But when Gygax, who conducted a weekly game up until the end, died on Tuesday, he was not rich, despite my best efforts from fourth through eighth grade. And in part, I realize, that is my fault. Because unlike the paunchy, white-ponytailed Gygax, who was not afraid to let his geek flag fly, I have spent the last 20 years avoiding "D&D" because I was ashamed. Gygax influenced my childhood more than any writer, filmmaker or teacher, and I turned my back on him. I am a traitor to my people. Luckily, they are among the few peoples I can beat up.
But this week, I had my old "D&D" books sent to me, and proudly put them on my bookshelves. Paging through them, I realized they are the best books I own: detailed, weird, creative, smart, funny -- encyclopedic lists of rules for spells, monsters, gods, weapons, trade and career advancement. "D&D" exceeded any single mythology; it embraced Camelot's knights, Dante's devils, dinosaurs and the Yeti. And I still think the line-drawing of the succubus is totally hot.
But reclaiming my "D&D" pride is not going to be an easy process.
As soon as I started reading Gygax's fantastical compendiums as a kid, I realized how mundane non-gamers' lives were. They lived in flat world, where all the dice had only six sides. We had imagination and a leader who never talked down to us, even if he did sound like Yoda. "This work is written as one Dungeon Master equal to another," Gygax wrote in "The Dungeon Master's Guide." "Pronouncements there may be, but they are not from 'on high' as respects your game." My "D&D" friends and I loved his hippie-geek insanity. We were mixing theater with math and debate and other after-school activities that didn't involve helping people in the community. That was for nerds.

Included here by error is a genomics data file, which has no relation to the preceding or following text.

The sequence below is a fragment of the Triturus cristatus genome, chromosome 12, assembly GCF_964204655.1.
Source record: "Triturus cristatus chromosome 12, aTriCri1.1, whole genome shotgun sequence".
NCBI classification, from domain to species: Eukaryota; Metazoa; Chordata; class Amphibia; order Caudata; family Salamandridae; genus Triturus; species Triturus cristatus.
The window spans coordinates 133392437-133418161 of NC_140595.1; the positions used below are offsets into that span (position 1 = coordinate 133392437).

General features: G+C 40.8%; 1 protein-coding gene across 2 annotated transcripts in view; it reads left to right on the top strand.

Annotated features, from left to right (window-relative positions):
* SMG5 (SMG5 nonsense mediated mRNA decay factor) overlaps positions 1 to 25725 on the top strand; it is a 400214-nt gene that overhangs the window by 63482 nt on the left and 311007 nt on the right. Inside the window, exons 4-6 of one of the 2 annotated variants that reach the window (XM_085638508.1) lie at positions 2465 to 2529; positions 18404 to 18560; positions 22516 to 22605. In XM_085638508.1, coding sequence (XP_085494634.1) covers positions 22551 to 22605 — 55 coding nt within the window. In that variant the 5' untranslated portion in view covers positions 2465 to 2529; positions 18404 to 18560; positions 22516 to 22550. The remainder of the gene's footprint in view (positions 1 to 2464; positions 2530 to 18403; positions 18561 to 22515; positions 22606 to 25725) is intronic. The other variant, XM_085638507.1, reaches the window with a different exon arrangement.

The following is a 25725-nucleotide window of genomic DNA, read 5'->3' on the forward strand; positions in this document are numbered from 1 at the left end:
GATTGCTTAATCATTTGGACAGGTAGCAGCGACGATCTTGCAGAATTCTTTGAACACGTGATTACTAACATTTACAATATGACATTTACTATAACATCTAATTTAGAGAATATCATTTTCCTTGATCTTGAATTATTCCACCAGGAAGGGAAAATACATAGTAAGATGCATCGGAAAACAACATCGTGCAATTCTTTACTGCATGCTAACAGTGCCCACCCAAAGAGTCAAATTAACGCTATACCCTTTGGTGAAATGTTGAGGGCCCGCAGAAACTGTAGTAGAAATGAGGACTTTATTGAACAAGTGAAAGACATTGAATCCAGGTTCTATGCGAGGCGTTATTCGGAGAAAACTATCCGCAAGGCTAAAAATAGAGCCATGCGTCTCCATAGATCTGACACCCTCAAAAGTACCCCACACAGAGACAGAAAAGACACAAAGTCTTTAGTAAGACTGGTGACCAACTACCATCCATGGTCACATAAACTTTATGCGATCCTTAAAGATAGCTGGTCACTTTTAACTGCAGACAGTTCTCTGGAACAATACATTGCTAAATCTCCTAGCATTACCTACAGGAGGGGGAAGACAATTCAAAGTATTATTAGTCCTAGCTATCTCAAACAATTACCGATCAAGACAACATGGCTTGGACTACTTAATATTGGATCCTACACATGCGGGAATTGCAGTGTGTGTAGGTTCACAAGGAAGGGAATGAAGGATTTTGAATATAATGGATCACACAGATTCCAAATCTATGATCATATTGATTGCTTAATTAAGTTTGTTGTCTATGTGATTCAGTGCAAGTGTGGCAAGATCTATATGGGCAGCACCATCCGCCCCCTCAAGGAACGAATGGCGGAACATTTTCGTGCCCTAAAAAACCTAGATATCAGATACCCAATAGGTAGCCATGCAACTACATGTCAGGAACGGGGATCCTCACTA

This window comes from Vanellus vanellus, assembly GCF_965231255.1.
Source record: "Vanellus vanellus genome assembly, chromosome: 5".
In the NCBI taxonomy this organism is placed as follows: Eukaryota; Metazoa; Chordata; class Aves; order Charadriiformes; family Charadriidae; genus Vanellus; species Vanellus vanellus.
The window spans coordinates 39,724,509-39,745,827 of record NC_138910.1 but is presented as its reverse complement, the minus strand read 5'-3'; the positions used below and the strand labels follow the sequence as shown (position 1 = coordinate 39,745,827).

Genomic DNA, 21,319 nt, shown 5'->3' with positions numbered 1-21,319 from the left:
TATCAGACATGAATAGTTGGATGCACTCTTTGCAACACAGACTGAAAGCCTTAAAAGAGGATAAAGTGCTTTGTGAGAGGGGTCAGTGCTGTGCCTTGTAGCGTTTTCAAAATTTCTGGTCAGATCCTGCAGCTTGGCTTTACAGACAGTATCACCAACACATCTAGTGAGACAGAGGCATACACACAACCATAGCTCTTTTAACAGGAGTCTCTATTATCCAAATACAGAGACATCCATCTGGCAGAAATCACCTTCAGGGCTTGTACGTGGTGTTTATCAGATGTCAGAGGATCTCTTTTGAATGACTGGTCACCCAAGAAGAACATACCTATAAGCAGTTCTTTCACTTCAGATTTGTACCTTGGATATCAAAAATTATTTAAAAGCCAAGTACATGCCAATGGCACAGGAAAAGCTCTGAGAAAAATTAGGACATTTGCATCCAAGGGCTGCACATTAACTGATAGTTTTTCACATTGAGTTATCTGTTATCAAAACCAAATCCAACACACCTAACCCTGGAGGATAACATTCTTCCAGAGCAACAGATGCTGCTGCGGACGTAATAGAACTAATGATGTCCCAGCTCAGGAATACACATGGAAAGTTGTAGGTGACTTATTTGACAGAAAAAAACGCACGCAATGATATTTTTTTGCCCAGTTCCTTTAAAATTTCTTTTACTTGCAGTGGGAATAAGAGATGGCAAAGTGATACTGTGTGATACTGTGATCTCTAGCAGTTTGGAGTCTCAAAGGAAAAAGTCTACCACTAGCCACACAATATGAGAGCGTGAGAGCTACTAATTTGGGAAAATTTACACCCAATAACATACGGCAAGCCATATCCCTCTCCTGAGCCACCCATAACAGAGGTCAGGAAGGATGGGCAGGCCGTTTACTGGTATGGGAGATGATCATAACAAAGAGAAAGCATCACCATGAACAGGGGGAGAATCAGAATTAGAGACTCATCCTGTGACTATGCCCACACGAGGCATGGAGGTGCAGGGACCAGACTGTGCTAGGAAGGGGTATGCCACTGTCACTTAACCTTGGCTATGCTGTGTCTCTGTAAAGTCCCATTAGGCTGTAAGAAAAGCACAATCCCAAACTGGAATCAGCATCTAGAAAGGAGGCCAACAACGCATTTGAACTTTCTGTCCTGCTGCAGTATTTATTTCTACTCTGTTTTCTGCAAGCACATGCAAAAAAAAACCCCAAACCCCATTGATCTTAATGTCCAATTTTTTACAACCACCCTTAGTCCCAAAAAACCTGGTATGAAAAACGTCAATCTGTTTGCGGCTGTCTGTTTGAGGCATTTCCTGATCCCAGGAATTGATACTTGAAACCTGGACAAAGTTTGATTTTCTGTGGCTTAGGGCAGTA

The game allowed you to navigate the mayhem of adolescence through fantasy -- perhaps even including the kind that might lead a boy, just for a little while, to play a female character. "That's cool, right? She's like a half-elf, like a hot half-elf, just to mix it up. And she's got spells. And a flagon of mead. In case anyone is interested in that." Usually, though I was a magic-user. I was such a nerd that my nerd fantasy was simply to be an even bigger nerd.
But the true thrill of the game was that it made you feel smart. You constantly had to consult actuarial tables in the back of the dozens of "D&D" books to determine the results of a battle, convert currency or figure out how many kilograms your character could carry. Everything was documented in such detail that in the event of a nuclear holocaust, Gygax had left survivors a complete guide to replicate society. A society like a Renaissance Faire.
Gygax also expanded my vocabulary, though many of the words meant the same thing. Wench, courtesan, harlot, strumpet -- all interesting townspeople a nice preteen Paladin could meet.
The thing is, I didn't meet many townspeople. Like most "D&D" players, I read the books, learned the rules, created tons of characters, mapped out dungeons, even subscribed to Dragon magazine -- but I almost never played the actual game. Because -- as I was reminded in 2003 when I played it with Elijah Wood of "Lord of the Rings" -- the game itself sucks. It's slow and silly and entails an endless amount of prodding by the Dungeon Master to force players to step into the traps he spent all weekend devising -- but that will, of course, not kill your favorite character because if it did you'd never play with him again.
"Wasn't someone always saying, 'No, seriously, guys' the whole time? ... And then someone would get mad," said Matt Selman, who writes the Nerd World blog for time.com, when we started to reminisce.
Exactly. We didn't spend our time playing as much as fantasizing about playing in a fantasy world. Which is why "Dungeons & Dragons" is the best game ever invented. I'm pretty sure Gygax knew that. And I bet he knew that someday I'd grow up enough to put his books back on my shelf.